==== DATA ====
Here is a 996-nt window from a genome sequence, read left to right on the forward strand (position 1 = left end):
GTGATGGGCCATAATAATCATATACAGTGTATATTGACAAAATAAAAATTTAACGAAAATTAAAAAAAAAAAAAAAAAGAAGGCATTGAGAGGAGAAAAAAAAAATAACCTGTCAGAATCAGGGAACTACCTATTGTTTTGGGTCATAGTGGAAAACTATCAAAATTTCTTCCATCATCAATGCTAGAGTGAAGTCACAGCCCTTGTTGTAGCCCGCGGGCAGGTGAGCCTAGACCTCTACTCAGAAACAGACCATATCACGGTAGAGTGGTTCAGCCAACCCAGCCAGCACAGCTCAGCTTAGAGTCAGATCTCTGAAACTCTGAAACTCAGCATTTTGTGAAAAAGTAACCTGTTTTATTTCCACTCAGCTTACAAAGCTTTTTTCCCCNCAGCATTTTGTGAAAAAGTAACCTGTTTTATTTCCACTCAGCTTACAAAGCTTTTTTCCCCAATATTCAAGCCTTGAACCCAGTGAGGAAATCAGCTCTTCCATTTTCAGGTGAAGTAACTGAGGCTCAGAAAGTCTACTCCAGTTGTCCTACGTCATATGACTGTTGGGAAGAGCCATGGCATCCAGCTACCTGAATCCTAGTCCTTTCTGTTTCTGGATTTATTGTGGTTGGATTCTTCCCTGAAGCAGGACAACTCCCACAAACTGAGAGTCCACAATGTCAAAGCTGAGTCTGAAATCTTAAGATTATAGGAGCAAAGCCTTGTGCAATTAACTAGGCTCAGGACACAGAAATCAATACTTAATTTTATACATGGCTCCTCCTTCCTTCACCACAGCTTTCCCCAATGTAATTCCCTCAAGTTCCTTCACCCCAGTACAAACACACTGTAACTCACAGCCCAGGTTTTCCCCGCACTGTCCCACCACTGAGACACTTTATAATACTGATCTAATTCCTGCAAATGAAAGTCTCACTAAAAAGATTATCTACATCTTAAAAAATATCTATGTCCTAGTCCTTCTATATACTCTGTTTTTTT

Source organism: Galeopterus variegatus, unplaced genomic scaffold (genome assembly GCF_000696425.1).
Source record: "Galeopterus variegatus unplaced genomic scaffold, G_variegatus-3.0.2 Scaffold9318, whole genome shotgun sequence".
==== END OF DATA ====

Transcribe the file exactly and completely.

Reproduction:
Here is a 996-nt window from a genome sequence, read left to right on the forward strand (position 1 = left end):
GTGATGGGCCATAATAATCATATACAGTGTATATTGACAAAATAAAAATTTAACGAAAATTAAAAAAAAAAAAAAAAAGAAGGCATTGAGAGGAGAAAAAAAAAATAACCTGTCAGAATCAGGGAACTACCTATTGTTTTGGGTCATAGTGGAAAACTATCAAAATTTCTTCCATCATCAATGCTAGAGTGAAGTCACAGCCCTTGTTGTAGCCCGCGGGCAGGTGAGCCTAGACCTCTACTCAGAAACAGACCATATCACGGTAGAGTGGTTCAGCCAACCCAGCCAGCACAGCTCAGCTTAGAGTCAGATCTCTGAAACTCTGAAACTCAGCATTTTGTGAAAAAGTAACCTGTTTTATTTCCACTCAGCTTACAAAGCTTTTTTCCCCNCAGCATTTTGTGAAAAAGTAACCTGTTTTATTTCCACTCAGCTTACAAAGCTTTTTTCCCCAATATTCAAGCCTTGAACCCAGTGAGGAAATCAGCTCTTCCATTTTCAGGTGAAGTAACTGAGGCTCAGAAAGTCTACTCCAGTTGTCCTACGTCATATGACTGTTGGGAAGAGCCATGGCATCCAGCTACCTGAATCCTAGTCCTTTCTGTTTCTGGATTTATTGTGGTTGGATTCTTCCCTGAAGCAGGACAACTCCCACAAACTGAGAGTCCACAATGTCAAAGCTGAGTCTGAAATCTTAAGATTATAGGAGCAAAGCCTTGTGCAATTAACTAGGCTCAGGACACAGAAATCAATACTTAATTTTATACATGGCTCCTCCTTCCTTCACCACAGCTTTCCCCAATGTAATTCCCTCAAGTTCCTTCACCCCAGTACAAACACACTGTAACTCACAGCCCAGGTTTTCCCCGCACTGTCCCACCACTGAGACACTTTATAATACTGATCTAATTCCTGCAAATGAAAGTCTCACTAAAAAGATTATCTACATCTTAAAAAATATCTATGTCCTAGTCCTTCTATATACTCTGTTTTTTT

Source organism: Galeopterus variegatus, unplaced genomic scaffold (genome assembly GCF_000696425.1).
Source record: "Galeopterus variegatus unplaced genomic scaffold, G_variegatus-3.0.2 Scaffold9318, whole genome shotgun sequence".